There does not appear to be a legal basis for this definition. Azilkhanov was named on 4 November as the new ARA head.
“Not necessarily banned, but they can’t be distributed”
Religious and belief censorship pre-dated the harsh Religion Law. But the Law stepped up such censorship, and broadened it to include among other things the beliefs groups are allowed to hold if they are allowed to legally exist. Accompanying changes to the Code of Administrative Offences imposed new penalties for those who sell or distribute uncensored literature or objects, or distribute approved literature or objects without the state’s permission (see F18News 23 September 2011
Local authorities and “law enforcement” agencies enforce censorship – including severe limitations on the numbers of bookshops allowed to sell any kind of religious material – across Kazakhstan with raids and fines (see F18News 21 February 2013
The ARA website contains a list of works in Kazakh and Russian which have been approved by the Agency for distribution in specific venues. Such venues can only be registered places of worship and state-licensed bookshops. In addition to many books, 76 films in Kazakh and Russian (mostly Islamic) are also listed, but only seven audio recordings.
No works in other languages have been approved. Not all works that have been approved – such as the few Jehovah’s Witness magazines which have been approved – appear in the published list. Shoikin was unable to say whether the published list includes all approved works.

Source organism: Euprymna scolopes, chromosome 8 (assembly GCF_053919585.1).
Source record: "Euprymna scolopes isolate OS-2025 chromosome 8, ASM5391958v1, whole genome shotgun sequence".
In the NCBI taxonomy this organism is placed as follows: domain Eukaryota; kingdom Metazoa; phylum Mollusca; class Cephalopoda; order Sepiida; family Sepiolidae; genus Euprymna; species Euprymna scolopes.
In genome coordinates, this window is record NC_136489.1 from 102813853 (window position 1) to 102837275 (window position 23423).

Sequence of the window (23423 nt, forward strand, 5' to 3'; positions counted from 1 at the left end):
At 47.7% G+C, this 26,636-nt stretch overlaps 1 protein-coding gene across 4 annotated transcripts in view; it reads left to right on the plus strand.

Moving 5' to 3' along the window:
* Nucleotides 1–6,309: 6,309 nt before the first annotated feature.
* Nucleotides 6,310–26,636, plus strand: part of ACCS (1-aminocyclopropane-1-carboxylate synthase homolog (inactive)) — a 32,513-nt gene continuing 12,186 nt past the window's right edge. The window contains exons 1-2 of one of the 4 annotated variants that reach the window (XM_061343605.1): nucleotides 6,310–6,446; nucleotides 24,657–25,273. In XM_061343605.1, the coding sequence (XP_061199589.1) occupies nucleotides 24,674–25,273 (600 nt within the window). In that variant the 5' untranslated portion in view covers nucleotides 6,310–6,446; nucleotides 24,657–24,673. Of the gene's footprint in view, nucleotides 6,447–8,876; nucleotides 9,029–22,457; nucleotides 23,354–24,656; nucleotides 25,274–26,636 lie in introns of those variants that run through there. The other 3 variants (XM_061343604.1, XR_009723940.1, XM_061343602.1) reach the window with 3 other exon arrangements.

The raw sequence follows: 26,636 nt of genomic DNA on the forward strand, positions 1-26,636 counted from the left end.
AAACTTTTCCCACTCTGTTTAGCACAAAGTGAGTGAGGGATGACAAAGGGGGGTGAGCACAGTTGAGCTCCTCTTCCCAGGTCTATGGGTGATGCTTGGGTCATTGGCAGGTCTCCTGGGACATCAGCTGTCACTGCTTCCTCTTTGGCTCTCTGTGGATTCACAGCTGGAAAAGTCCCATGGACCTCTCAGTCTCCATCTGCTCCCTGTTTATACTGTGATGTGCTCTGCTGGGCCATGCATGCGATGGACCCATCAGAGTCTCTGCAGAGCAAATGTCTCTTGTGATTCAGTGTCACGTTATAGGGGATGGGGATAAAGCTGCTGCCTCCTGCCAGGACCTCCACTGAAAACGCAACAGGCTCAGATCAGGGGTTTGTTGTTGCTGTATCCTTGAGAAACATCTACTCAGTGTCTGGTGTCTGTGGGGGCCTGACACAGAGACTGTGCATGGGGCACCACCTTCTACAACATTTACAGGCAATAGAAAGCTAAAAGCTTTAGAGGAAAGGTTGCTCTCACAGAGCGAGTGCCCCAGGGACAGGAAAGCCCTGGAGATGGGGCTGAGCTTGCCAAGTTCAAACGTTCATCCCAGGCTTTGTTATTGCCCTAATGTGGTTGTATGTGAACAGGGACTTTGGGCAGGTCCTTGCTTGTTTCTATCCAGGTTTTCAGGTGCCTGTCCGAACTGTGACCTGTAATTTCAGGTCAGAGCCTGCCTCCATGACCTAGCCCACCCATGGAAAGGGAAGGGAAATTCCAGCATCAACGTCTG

Kazakhstan continues to ban all non-Hanafi Sunni Muslim literature, a Muslim Board spokesperson telling Forum 18 that “only Islamic literature from the Sunni Hanafi school can be distributed, as all other Muslim schools – including Ahmadis – are banned” (see F18News 21 February 2013
Shoikin of the ARA insisted that all other works not on the published list “are not necessarily banned, but they can’t be distributed”. He insisted they can only be used by individuals personally.
He maintained that all works submitted for “expert analysis” have been provided with conclusions, whether positive or negative. Despite frequent press reports quoting ARA officials about the number of rejected religious works, Shoikin would not discuss them.
Libraries censored too
“Expert analyses” conducted by the ARA are also required for any religious literature acquired by libraries in any institution or organisation (see F18News 23 September 2011
For example, the National Library in Almaty has had its religious books checked, but its General Director Gulisa Balabekova told Forum 18 “there were no problems” (see F18News 26 April 2013
Why the rejections?
Shoikin of the ARA refused to discuss why so few Jehovah’s Witness magazines are approved. Jehovah’s Witnesses told Forum 18 in late September that the ARA has banned the import of 11 of their publications, 10 of them copies of their monthly magazine “The Watchtower” and “Awake!”.